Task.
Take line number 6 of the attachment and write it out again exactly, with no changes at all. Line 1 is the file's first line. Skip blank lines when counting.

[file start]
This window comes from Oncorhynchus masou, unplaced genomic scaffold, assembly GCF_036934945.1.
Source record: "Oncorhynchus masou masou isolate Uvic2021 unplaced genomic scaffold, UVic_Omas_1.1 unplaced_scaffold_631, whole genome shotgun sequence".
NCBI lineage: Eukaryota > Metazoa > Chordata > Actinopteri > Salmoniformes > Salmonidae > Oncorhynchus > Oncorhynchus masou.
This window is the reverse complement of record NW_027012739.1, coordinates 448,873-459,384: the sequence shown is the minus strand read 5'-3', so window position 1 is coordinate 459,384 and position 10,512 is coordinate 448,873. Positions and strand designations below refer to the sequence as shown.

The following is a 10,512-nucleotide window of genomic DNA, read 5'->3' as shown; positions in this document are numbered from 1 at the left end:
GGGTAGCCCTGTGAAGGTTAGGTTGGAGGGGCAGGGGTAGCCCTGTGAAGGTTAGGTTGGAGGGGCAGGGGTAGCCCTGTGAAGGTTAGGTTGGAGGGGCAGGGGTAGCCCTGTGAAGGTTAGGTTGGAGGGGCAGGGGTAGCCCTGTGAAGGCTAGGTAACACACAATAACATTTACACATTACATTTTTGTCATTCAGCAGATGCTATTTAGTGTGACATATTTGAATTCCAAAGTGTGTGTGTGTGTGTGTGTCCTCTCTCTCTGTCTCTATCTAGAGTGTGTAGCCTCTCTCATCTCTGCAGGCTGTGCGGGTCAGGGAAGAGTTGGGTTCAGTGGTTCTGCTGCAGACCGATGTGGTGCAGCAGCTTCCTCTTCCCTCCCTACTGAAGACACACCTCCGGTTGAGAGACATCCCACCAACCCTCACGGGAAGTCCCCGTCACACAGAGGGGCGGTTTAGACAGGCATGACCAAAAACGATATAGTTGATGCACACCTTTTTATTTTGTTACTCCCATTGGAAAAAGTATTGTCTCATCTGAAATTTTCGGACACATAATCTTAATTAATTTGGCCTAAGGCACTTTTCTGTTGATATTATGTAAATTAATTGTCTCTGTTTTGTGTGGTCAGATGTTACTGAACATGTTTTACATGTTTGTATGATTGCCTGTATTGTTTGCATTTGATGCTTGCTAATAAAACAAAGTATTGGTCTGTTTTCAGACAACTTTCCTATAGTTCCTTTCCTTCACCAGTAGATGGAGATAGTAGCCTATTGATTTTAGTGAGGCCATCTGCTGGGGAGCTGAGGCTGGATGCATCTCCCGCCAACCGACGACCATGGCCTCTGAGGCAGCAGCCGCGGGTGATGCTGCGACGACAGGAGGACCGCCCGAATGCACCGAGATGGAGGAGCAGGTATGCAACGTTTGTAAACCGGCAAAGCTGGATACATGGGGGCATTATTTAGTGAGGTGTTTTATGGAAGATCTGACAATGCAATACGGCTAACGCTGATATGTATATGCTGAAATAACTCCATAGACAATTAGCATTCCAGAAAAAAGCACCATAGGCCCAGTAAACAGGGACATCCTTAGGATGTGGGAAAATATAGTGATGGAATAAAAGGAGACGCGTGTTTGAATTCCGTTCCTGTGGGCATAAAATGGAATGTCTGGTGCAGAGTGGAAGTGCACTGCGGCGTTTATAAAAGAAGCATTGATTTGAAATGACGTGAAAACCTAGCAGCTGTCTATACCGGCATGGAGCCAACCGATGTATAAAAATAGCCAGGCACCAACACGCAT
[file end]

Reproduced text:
GGGTAGCCCTGTGAAGGTTAGGTTGGAGGGGCAGGGGTAGCCCTGTGAAGGTTAGGTTGGAGGGGCAGGGGTAGCCCTGTGAAGGTTAGGTTGGAGGGGCAGGGGTAGCCCTGTGAAGGTTAGGTTGGAGGGGCAGGGGTAGCCCTGTGAAGGCTAGGTAACACACAATAACATTTACACATTACATTTTTGTCATTCAGCAGATGCTATTTAGTGTGACATATTTGAATTCCAAAGTGTGTGTGTGTGTGTGTGTCCTCTCTCTCTGTCTCTATCTAGAGTGTGTAGCCTCTCTCATCTCTGCAGGCTGTGCGGGTCAGGGAAGAGTTGGGTTCAGTGGTTCTGCTGCAGACCGATGTGGTGCAGCAGCTTCCTCTTCCCTCCCTACTGAAGACACACCTCCGGTTGAGAGACATCCCACCAACCCTCACGGGAAGTCCCCGTCACACAGAGGGGCGGTTTAGACAGGCATGACCAAAAACGATATAGTTGATGCACACCTTTTTATTTTGTTACTCCCATTGGAAAAAGTATTGTCTCATCTGAAATTTTCGGACACATAATCTTAATTAATTTGGCCTAAGGCACTTTTCTGTTGATATTATGTAAATTAATTGTCTCTGTTTTGTGTGGTCAGATGTTACTGAACATGTTTTACATGTTTGTATGATTGCCTGTATTGTTTGCATTTGATGCTTGCTAATAAAACAAAGTATTGGTCTGTTTTCAGACAACTTTCCTATAGTTCCTTTCCTTCACCAGTAGATGGAGATAGTAGCCTATTGATTTTAGTGAGGCCATCTGCTGGGGAGCTGAGGCTGGATGCATCTCCCGCCAACCGACGACCATGGCCTCTGAGGCAGCAGCCGCGGGTGATGCTGCGACGACAGGAGGACCGCCCGAATGCACCGAGATGGAGGAGCAGGTATGCAACGTTTGTAAACCGGCAAAGCTGGATACATGGGGGCATTATTTAGTGAGGTGTTTTATGGAAGATCTGACAATGCAATACGGCTAACGCTGATATGTATATGCTGAAATAACTCCATAGACAATTAGCATTCCAGAAAAAAGCACCATAGGCCCAGTAAACAGGGACATCCTTAGGATGTGGGAAAATATAGTGATGGAATAAAAGGAGACGCGTGTTTGAATTCCGTTCCTGTGGGCATAAAATGGAATGTCTGGTGCAGAGTGGAAGTGCACTGCGGCGTTTATAAAAGAAGCATTGATTTGAAATGACGTGAAAACCTAGCAGCTGTCTATACCGGCATGGAGCCAACCGATGTATAAAAATAGCCAGGCACCAACACGCAT